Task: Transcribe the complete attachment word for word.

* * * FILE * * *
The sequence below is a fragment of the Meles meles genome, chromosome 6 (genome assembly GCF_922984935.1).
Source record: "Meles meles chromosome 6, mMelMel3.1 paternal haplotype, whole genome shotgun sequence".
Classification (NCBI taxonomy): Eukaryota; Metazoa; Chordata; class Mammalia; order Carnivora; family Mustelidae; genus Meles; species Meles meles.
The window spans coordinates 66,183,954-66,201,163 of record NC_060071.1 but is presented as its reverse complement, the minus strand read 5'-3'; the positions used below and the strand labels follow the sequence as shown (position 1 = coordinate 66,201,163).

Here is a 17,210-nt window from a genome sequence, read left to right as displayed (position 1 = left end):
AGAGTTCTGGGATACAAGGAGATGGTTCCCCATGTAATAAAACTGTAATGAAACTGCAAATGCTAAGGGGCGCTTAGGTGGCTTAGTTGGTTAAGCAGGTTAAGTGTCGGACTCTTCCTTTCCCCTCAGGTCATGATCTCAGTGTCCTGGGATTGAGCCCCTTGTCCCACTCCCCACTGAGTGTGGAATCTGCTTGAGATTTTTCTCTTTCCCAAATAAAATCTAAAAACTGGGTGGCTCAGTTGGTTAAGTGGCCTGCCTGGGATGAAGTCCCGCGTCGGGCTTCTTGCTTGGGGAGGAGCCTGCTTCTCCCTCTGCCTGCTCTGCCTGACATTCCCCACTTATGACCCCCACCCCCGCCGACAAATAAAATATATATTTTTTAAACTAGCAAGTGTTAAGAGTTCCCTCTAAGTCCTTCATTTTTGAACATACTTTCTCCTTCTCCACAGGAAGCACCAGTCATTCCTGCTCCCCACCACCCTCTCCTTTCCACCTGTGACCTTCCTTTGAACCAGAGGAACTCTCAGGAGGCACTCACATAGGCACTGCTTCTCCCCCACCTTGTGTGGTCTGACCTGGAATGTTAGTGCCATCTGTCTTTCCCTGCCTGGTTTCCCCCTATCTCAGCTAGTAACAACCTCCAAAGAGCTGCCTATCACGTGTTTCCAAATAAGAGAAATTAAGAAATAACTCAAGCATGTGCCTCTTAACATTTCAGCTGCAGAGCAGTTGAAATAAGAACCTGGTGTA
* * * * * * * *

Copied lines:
The sequence below is a fragment of the Meles meles genome, chromosome 6 (genome assembly GCF_922984935.1).
Source record: "Meles meles chromosome 6, mMelMel3.1 paternal haplotype, whole genome shotgun sequence".
Classification (NCBI taxonomy): Eukaryota; Metazoa; Chordata; class Mammalia; order Carnivora; family Mustelidae; genus Meles; species Meles meles.
The window spans coordinates 66,183,954-66,201,163 of record NC_060071.1 but is presented as its reverse complement, the minus strand read 5'-3'; the positions used below and the strand labels follow the sequence as shown (position 1 = coordinate 66,201,163).

Here is a 17,210-nt window from a genome sequence, read left to right as displayed (position 1 = left end):
AGAGTTCTGGGATACAAGGAGATGGTTCCCCATGTAATAAAACTGTAATGAAACTGCAAATGCTAAGGGGCGCTTAGGTGGCTTAGTTGGTTAAGCAGGTTAAGTGTCGGACTCTTCCTTTCCCCTCAGGTCATGATCTCAGTGTCCTGGGATTGAGCCCCTTGTCCCACTCCCCACTGAGTGTGGAATCTGCTTGAGATTTTTCTCTTTCCCAAATAAAATCTAAAAACTGGGTGGCTCAGTTGGTTAAGTGGCCTGCCTGGGATGAAGTCCCGCGTCGGGCTTCTTGCTTGGGGAGGAGCCTGCTTCTCCCTCTGCCTGCTCTGCCTGACATTCCCCACTTATGACCCCCACCCCCGCCGACAAATAAAATATATATTTTTTAAACTAGCAAGTGTTAAGAGTTCCCTCTAAGTCCTTCATTTTTGAACATACTTTCTCCTTCTCCACAGGAAGCACCAGTCATTCCTGCTCCCCACCACCCTCTCCTTTCCACCTGTGACCTTCCTTTGAACCAGAGGAACTCTCAGGAGGCACTCACATAGGCACTGCTTCTCCCCCACCTTGTGTGGTCTGACCTGGAATGTTAGTGCCATCTGTCTTTCCCTGCCTGGTTTCCCCCTATCTCAGCTAGTAACAACCTCCAAAGAGCTGCCTATCACGTGTTTCCAAATAAGAGAAATTAAGAAATAACTCAAGCATGTGCCTCTTAACATTTCAGCTGCAGAGCAGTTGAAATAAGAACCTGGTGTA